Defined Benefit  

FCA accused of ignoring ‘elephant in the room’

FCA accused of ignoring ‘elephant in the room’

The regulator is being urged to investigate what could be wider fundamental problems in the defined benefit (DB) transfer market, before seeking to fix it with more rules on advice.

The Financial Conduct Authority is expected to publish its finalised rules on DB transfer advice at the end of March, having consulted on the issue since June last year.

It had proposed a number of remedies to make advice safer for consumers, who by law have to seek advice on all DB transfers worth more than £30,000.

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But Rachel Vahey, product technical manager at platform Nucleus, said the FCA is intervening in the market before pinpointing its problems.

She suggested the core of the problem is the lack of access to advice and the cost involved.

She said: "We need to go back and have a look at how we make this work, look at whether someone has the cash at their disposal [to pay for the advice] or not - this should not influence the decision to transfer or not.

“The FCA should be acknowledging the elephant in the room. It’s about taking a step back to see what is the problem we are trying to solve.”

Among measures proposed in its consultation, the FCA is looking at altering the starting assumption that a transfer is unsuitable to one stating “most consumers will be best advised to keep” their defined benefit pensions.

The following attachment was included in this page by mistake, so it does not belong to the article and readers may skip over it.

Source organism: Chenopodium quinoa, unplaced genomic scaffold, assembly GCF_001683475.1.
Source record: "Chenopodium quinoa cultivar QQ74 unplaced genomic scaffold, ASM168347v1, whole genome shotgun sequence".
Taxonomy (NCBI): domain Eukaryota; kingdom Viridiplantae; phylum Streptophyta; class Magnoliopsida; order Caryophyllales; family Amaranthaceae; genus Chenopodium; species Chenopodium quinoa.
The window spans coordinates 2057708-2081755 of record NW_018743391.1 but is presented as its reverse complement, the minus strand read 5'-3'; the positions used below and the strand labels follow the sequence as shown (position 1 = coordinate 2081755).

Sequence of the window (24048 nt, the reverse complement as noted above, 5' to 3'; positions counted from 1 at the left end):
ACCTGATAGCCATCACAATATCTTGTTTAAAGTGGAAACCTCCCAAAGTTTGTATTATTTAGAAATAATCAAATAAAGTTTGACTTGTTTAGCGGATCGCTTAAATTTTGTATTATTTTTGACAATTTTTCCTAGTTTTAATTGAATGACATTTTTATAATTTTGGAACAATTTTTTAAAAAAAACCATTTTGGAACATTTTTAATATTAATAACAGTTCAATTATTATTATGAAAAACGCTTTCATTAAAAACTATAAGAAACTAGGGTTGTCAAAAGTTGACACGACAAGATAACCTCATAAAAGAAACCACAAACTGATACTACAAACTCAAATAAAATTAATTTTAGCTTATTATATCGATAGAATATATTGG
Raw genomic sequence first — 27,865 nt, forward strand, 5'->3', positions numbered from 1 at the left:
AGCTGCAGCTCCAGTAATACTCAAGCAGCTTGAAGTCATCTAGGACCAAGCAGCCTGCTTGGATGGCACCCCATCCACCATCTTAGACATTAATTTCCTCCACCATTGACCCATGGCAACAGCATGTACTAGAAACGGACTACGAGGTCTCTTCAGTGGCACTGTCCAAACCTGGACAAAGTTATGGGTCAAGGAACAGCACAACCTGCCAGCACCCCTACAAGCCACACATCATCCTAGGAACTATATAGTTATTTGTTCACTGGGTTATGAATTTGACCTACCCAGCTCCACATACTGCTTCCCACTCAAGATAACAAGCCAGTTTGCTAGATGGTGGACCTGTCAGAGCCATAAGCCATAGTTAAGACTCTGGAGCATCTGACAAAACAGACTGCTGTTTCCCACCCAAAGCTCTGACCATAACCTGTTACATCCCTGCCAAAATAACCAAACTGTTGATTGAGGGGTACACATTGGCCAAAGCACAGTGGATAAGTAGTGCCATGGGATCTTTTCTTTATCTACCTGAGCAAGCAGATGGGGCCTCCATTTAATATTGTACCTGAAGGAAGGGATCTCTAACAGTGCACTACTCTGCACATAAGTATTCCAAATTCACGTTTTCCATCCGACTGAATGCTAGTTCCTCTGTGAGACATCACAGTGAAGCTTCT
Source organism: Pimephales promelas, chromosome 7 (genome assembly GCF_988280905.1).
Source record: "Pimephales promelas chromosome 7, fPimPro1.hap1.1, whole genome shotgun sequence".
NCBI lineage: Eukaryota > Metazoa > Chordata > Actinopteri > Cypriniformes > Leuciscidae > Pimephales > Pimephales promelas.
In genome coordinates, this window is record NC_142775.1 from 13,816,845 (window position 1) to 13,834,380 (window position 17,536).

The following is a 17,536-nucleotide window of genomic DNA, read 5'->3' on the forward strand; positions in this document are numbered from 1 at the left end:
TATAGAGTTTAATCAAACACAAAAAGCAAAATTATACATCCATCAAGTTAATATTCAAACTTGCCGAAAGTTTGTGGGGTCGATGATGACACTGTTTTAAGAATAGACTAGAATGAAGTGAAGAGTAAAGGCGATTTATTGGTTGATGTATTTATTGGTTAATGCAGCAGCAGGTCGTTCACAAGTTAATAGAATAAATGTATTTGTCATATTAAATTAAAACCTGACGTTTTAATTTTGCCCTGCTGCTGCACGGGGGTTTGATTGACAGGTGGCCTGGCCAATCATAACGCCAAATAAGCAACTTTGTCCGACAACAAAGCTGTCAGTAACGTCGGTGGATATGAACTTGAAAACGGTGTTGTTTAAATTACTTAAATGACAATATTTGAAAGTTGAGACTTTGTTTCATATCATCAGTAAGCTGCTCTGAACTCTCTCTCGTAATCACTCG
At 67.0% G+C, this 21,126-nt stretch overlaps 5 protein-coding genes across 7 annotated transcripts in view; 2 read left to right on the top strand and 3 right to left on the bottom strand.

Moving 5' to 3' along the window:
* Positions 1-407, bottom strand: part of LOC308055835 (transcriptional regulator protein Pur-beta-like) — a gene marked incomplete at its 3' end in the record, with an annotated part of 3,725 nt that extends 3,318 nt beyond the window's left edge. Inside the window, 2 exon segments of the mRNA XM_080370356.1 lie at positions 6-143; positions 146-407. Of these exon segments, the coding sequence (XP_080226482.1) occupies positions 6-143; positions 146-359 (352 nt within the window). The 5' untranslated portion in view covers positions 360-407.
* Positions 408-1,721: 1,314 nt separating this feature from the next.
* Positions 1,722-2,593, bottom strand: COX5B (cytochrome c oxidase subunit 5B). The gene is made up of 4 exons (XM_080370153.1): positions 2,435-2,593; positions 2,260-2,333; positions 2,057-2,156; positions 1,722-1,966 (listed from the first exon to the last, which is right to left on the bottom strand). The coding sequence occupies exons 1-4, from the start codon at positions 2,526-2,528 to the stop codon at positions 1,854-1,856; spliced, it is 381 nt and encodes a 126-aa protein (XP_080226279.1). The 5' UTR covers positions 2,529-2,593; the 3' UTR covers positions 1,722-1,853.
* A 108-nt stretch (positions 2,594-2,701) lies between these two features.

It also intends to add a requirement that advice on conversion or transfer of safeguarded pension benefits must now include “a personal recommendation”.

For pension transfer specialists checking the advice of another intermediary the regulator will add guidance to make clear this means assessing the reasonableness of the personal recommendation not simply running the numbers.

The FCA also widened its probe of DB transfer advice to include all advisers holding the specialist qualifications, after detecting large numbers of unsuitable cases following the British Steel pension debacle at the end of last year.

In a letter sent to advisers in January, it warned against what it called ‘commoditised advice’, where specialists fail to take account of the needs and circumstances of the client.

Meanwhile, MPs have called on the FCA to ban contingent charging in a report in February, which was backed by advisers.

Ms Vahey welcomed the idea but warned against a kneejerk reaction in light of the way the market currently works.

She called for more focus on the cost of advice and the role guidance can take in DB transfers to help people, work that should link back to the issues uncovered by the Financial Advice Market Review.

Ms Vahey said: “The kneejerk reaction would be to ban contingent charging but it’s more complicated than a kneejerk reaction.

“I’m asking for a wider acknowledgment of the [underlying] issues and to better explore the solutions.”

The restructuring of the British Steel Pension Scheme currently underway has prompted large numbers of members to consider transferring out of the scheme.